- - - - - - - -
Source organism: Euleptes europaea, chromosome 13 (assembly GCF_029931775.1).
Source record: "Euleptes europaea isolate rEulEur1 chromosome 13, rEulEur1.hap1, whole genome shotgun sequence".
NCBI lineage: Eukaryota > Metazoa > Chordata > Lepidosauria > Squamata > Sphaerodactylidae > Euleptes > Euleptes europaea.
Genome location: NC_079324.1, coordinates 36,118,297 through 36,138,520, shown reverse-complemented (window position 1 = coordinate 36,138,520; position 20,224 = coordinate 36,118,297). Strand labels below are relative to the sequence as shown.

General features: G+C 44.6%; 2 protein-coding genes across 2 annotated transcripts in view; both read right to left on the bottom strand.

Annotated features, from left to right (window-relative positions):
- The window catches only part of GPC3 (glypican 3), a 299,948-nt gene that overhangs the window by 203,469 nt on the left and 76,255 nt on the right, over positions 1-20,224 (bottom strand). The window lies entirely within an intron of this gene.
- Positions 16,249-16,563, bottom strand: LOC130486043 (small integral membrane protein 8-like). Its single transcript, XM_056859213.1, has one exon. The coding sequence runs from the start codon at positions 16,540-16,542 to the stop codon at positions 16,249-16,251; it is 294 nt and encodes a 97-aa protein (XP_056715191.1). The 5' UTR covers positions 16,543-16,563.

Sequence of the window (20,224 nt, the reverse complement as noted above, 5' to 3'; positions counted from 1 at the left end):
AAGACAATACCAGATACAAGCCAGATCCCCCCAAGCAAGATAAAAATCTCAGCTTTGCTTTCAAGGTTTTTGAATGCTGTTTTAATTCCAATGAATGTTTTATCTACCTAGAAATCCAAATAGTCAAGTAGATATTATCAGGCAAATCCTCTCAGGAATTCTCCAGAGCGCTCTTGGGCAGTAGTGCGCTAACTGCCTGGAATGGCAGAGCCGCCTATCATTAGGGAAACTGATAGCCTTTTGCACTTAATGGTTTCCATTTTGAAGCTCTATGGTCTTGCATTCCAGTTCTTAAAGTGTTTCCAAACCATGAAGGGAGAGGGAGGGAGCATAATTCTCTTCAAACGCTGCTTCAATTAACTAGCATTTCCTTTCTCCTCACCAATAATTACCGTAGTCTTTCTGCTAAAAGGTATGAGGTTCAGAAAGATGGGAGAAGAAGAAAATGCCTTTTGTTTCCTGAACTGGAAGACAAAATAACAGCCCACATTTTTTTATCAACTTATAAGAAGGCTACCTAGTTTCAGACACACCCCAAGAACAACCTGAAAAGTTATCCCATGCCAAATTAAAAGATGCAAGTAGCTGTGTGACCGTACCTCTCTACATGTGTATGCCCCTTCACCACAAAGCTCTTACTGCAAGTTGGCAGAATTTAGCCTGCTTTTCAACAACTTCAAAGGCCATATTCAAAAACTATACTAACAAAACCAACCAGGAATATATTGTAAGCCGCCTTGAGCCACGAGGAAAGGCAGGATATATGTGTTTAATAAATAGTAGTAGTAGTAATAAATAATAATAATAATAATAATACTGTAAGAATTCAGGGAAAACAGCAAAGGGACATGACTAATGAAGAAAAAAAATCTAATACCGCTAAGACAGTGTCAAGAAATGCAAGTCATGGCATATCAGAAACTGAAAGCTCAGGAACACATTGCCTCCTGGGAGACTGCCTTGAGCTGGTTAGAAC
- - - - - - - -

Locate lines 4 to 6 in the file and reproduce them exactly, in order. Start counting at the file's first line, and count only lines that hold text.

Genome location: NC_079324.1, coordinates 36,118,297 through 36,138,520, shown reverse-complemented (window position 1 = coordinate 36,138,520; position 20,224 = coordinate 36,118,297). Strand labels below are relative to the sequence as shown.

General features: G+C 44.6%; 2 protein-coding genes across 2 annotated transcripts in view; both read right to left on the bottom strand.

Annotated features, from left to right (window-relative positions):